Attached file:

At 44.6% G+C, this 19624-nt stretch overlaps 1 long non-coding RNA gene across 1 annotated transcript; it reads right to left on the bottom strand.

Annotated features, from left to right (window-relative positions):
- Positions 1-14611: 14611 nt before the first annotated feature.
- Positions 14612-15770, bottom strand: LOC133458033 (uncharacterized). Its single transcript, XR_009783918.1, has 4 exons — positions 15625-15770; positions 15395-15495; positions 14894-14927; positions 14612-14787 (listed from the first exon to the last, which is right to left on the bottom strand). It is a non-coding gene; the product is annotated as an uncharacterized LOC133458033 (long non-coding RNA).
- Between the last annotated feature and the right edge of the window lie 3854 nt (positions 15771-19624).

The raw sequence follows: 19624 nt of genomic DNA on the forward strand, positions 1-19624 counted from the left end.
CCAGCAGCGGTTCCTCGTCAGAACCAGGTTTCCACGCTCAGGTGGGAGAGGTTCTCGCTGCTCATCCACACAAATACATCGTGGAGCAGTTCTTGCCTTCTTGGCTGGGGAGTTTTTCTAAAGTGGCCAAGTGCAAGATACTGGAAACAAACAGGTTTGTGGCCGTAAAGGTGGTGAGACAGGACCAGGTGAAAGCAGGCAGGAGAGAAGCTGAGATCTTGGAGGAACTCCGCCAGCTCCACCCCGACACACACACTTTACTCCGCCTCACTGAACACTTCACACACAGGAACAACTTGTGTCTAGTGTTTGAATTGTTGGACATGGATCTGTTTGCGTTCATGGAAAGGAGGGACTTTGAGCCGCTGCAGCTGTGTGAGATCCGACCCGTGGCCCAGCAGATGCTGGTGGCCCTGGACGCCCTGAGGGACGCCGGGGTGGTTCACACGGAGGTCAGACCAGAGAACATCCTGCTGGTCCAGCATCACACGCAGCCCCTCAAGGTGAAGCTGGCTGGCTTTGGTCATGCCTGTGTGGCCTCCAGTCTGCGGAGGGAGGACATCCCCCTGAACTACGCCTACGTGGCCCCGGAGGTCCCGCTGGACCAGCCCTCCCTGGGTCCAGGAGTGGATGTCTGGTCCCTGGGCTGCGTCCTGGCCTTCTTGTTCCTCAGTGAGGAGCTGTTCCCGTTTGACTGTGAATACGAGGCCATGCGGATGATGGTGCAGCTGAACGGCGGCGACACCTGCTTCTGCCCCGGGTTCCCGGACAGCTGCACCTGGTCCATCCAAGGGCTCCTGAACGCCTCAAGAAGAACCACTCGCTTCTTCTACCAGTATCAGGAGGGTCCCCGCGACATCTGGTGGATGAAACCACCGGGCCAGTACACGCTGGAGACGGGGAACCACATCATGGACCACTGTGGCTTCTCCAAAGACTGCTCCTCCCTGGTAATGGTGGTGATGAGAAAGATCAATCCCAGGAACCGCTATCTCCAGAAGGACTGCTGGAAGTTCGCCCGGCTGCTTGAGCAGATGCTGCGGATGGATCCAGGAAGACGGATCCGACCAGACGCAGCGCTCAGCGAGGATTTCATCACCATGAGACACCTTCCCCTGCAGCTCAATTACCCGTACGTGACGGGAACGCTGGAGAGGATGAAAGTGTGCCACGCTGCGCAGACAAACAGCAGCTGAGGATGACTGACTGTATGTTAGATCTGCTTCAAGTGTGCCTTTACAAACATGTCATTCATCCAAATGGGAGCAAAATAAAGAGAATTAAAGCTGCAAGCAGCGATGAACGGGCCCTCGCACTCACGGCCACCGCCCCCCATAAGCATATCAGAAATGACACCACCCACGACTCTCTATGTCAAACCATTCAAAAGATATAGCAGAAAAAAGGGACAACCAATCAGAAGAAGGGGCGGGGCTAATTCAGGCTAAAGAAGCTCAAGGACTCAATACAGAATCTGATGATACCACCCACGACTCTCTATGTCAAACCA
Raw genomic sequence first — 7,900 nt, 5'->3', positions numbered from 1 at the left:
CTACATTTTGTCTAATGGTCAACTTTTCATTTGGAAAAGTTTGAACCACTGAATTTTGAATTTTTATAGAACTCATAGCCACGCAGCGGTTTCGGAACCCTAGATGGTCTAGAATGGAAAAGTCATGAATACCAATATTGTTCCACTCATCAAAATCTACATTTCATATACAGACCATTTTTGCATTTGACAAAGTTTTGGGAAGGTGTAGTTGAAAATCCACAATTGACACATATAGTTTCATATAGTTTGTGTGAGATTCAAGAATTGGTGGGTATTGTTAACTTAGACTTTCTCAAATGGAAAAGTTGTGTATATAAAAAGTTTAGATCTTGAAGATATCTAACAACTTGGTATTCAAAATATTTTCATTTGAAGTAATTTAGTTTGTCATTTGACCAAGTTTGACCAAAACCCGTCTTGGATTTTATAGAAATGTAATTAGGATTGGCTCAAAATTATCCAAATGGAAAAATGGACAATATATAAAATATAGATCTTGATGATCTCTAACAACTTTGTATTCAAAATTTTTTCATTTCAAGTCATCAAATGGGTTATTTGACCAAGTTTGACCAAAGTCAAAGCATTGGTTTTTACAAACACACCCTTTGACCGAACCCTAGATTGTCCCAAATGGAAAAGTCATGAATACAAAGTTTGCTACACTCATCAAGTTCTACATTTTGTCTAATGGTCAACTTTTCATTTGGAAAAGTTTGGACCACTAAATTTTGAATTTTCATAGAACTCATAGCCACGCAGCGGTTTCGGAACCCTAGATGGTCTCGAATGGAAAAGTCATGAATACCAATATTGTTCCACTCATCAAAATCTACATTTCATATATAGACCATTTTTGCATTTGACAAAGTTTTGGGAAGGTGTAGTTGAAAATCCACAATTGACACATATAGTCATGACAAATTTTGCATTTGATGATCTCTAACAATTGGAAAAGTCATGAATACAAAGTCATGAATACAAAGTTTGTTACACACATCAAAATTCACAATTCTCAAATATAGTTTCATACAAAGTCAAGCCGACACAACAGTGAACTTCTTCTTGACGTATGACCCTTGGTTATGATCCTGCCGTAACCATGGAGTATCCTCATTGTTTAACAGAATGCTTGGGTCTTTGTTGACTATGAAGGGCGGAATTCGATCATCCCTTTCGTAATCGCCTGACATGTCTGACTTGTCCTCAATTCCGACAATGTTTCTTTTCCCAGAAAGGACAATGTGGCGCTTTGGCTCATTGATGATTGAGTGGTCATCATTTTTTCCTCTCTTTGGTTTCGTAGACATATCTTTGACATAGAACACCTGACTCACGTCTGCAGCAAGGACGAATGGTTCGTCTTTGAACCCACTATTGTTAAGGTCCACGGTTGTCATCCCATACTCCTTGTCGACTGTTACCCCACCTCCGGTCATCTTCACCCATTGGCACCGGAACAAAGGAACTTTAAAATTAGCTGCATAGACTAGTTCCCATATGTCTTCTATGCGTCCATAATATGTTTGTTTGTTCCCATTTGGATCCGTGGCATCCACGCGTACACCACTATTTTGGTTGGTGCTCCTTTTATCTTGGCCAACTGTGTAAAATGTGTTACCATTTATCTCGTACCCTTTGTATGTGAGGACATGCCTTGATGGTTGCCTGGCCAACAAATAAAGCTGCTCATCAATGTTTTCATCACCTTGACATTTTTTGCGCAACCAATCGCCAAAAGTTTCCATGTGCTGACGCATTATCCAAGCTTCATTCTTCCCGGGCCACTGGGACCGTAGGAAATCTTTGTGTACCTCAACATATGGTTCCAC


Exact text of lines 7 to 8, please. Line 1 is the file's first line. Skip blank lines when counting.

CCAGCAGCGGTTCCTCGTCAGAACCAGGTTTCCACGCTCAGGTGGGAGAGGTTCTCGCTGCTCATCCACACAAATACATCGTGGAGCAGTTCTTGCCTTCTTGGCTGGGGAGTTTTTCTAAAGTGGCCAAGTGCAAGATACTGGAAACAAACAGGTTTGTGGCCGTAAAGGTGGTGAGACAGGACCAGGTGAAAGCAGGCAGGAGAGAAGCTGAGATCTTGGAGGAACTCCGCCAGCTCCACCCCGACACACACACTTTACTCCGCCTCACTGAACACTTCACACACAGGAACAACTTGTGTCTAGTGTTTGAATTGTTGGACATGGATCTGTTTGCGTTCATGGAAAGGAGGGACTTTGAGCCGCTGCAGCTGTGTGAGATCCGACCCGTGGCCCAGCAGATGCTGGTGGCCCTGGACGCCCTGAGGGACGCCGGGGTGGTTCACACGGAGGTCAGACCAGAGAACATCCTGCTGGTCCAGCATCACACGCAGCCCCTCAAGGTGAAGCTGGCTGGCTTTGGTCATGCCTGTGTGGCCTCCAGTCTGCGGAGGGAGGACATCCCCCTGAACTACGCCTACGTGGCCCCGGAGGTCCCGCTGGACCAGCCCTCCCTGGGTCCAGGAGTGGATGTCTGGTCCCTGGGCTGCGTCCTGGCCTTCTTGTTCCTCAGTGAGGAGCTGTTCCCGTTTGACTGTGAATACGAGGCCATGCGGATGATGGTGCAGCTGAACGGCGGCGACACCTGCTTCTGCCCCGGGTTCCCGGACAGCTGCACCTGGTCCATCCAAGGGCTCCTGAACGCCTCAAGAAGAACCACTCGCTTCTTCTACCAGTATCAGGAGGGTCCCCGCGACATCTGGTGGATGAAACCACCGGGCCAGTACACGCTGGAGACGGGGAACCACATCATGGACCACTGTGGCTTCTCCAAAGACTGCTCCTCCCTGGTAATGGTGGTGATGAGAAAGATCAATCCCAGGAACCGCTATCTCCAGAAGGACTGCTGGAAGTTCGCCCGGCTGCTTGAGCAGATGCTGCGGATGGATCCAGGAAGACGGATCCGACCAGACGCAGCGCTCAGCGAGGATTTCATCACCATGAGACACCTTCCCCTGCAGCTCAATTACCCGTACGTGACGGGAACGCTGGAGAGGATGAAAGTGTGCCACGCTGCGCAGACAAACAGCAGCTGAGGATGACTGACTGTATGTTAGATCTGCTTCAAGTGTGCCTTTACAAACATGTCATTCATCCAAATGGGAGCAAAATAAAGAGAATTAAAGCTGCAAGCAGCGATGAACGGGCCCTCGCACTCACGGCCACCGCCCCCCATAAGCATATCAGAAATGACACCACCCACGACTCTCTATGTCAAACCATTCAAAAGATATAGCAGAAAAAAGGGACAACCAATCAGAAGAAGGGGCGGGGCTAATTCAGGCTAAAGAAGCTCAAGGACTCAATACAGAATCTGATGATACCACCCACGACTCTCTATGTCAAACCA
Raw genomic sequence first — 7,900 nt, 5'->3', positions numbered from 1 at the left: